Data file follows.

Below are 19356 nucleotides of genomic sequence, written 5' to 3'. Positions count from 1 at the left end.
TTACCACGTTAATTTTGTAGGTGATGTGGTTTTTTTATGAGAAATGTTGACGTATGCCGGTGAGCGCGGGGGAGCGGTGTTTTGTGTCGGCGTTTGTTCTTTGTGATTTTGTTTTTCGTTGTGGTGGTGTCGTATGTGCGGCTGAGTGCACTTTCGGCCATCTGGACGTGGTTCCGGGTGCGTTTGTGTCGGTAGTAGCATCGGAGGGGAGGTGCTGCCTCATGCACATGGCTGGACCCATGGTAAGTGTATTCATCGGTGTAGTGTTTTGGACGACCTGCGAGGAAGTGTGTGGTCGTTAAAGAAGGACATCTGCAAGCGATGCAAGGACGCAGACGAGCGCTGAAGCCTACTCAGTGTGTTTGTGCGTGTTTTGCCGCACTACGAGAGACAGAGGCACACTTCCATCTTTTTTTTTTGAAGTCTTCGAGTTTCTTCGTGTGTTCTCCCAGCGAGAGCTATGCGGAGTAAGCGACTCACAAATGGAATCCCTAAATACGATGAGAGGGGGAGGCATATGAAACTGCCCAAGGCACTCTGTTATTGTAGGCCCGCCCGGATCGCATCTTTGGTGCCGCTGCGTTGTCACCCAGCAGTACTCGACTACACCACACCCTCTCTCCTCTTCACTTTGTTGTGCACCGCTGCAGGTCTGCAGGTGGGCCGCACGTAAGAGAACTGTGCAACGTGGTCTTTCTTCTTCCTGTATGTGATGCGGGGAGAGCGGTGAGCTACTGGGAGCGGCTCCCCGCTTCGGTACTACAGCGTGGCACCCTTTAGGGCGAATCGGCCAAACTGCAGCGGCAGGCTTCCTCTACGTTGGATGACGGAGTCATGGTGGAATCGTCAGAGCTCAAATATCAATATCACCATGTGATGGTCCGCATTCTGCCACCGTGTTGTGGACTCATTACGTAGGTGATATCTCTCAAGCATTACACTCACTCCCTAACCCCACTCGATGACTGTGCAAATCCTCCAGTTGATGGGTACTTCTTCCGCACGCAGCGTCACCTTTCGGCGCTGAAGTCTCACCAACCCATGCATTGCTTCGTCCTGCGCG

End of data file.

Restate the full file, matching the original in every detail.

Below are 19356 nucleotides of genomic sequence, written 5' to 3'. Positions count from 1 at the left end.
TTACCACGTTAATTTTGTAGGTGATGTGGTTTTTTTATGAGAAATGTTGACGTATGCCGGTGAGCGCGGGGGAGCGGTGTTTTGTGTCGGCGTTTGTTCTTTGTGATTTTGTTTTTCGTTGTGGTGGTGTCGTATGTGCGGCTGAGTGCACTTTCGGCCATCTGGACGTGGTTCCGGGTGCGTTTGTGTCGGTAGTAGCATCGGAGGGGAGGTGCTGCCTCATGCACATGGCTGGACCCATGGTAAGTGTATTCATCGGTGTAGTGTTTTGGACGACCTGCGAGGAAGTGTGTGGTCGTTAAAGAAGGACATCTGCAAGCGATGCAAGGACGCAGACGAGCGCTGAAGCCTACTCAGTGTGTTTGTGCGTGTTTTGCCGCACTACGAGAGACAGAGGCACACTTCCATCTTTTTTTTTTGAAGTCTTCGAGTTTCTTCGTGTGTTCTCCCAGCGAGAGCTATGCGGAGTAAGCGACTCACAAATGGAATCCCTAAATACGATGAGAGGGGGAGGCATATGAAACTGCCCAAGGCACTCTGTTATTGTAGGCCCGCCCGGATCGCATCTTTGGTGCCGCTGCGTTGTCACCCAGCAGTACTCGACTACACCACACCCTCTCTCCTCTTCACTTTGTTGTGCACCGCTGCAGGTCTGCAGGTGGGCCGCACGTAAGAGAACTGTGCAACGTGGTCTTTCTTCTTCCTGTATGTGATGCGGGGAGAGCGGTGAGCTACTGGGAGCGGCTCCCCGCTTCGGTACTACAGCGTGGCACCCTTTAGGGCGAATCGGCCAAACTGCAGCGGCAGGCTTCCTCTACGTTGGATGACGGAGTCATGGTGGAATCGTCAGAGCTCAAATATCAATATCACCATGTGATGGTCCGCATTCTGCCACCGTGTTGTGGACTCATTACGTAGGTGATATCTCTCAAGCATTACACTCACTCCCTAACCCCACTCGATGACTGTGCAAATCCTCCAGTTGATGGGTACTTCTTCCGCACGCAGCGTCACCTTTCGGCGCTGAAGTCTCACCAACCCATGCATTGCTTCGTCCTGCGCG